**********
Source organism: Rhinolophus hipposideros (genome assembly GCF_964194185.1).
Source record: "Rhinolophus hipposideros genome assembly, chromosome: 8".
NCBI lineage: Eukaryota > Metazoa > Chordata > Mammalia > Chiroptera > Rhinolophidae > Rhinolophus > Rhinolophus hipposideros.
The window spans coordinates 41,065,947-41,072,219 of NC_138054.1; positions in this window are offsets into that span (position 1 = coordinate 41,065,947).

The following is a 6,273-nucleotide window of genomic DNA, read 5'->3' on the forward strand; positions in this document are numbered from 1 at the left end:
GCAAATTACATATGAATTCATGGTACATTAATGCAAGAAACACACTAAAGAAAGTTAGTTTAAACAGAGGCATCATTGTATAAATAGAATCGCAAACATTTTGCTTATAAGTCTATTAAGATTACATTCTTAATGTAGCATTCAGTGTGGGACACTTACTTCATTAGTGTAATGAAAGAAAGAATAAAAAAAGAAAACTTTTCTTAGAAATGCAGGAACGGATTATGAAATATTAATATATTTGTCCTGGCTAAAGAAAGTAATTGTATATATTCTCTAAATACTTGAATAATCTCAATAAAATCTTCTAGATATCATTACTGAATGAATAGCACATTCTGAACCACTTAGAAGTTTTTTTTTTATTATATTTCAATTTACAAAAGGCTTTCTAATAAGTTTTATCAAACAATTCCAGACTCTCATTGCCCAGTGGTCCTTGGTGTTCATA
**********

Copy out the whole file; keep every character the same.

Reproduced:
Source organism: Rhinolophus hipposideros (genome assembly GCF_964194185.1).
Source record: "Rhinolophus hipposideros genome assembly, chromosome: 8".
NCBI lineage: Eukaryota > Metazoa > Chordata > Mammalia > Chiroptera > Rhinolophidae > Rhinolophus > Rhinolophus hipposideros.
The window spans coordinates 41,065,947-41,072,219 of NC_138054.1; positions in this window are offsets into that span (position 1 = coordinate 41,065,947).

The following is a 6,273-nucleotide window of genomic DNA, read 5'->3' on the forward strand; positions in this document are numbered from 1 at the left end:
GCAAATTACATATGAATTCATGGTACATTAATGCAAGAAACACACTAAAGAAAGTTAGTTTAAACAGAGGCATCATTGTATAAATAGAATCGCAAACATTTTGCTTATAAGTCTATTAAGATTACATTCTTAATGTAGCATTCAGTGTGGGACACTTACTTCATTAGTGTAATGAAAGAAAGAATAAAAAAAGAAAACTTTTCTTAGAAATGCAGGAACGGATTATGAAATATTAATATATTTGTCCTGGCTAAAGAAAGTAATTGTATATATTCTCTAAATACTTGAATAATCTCAATAAAATCTTCTAGATATCATTACTGAATGAATAGCACATTCTGAACCACTTAGAAGTTTTTTTTTTATTATATTTCAATTTACAAAAGGCTTTCTAATAAGTTTTATCAAACAATTCCAGACTCTCATTGCCCAGTGGTCCTTGGTGTTCATA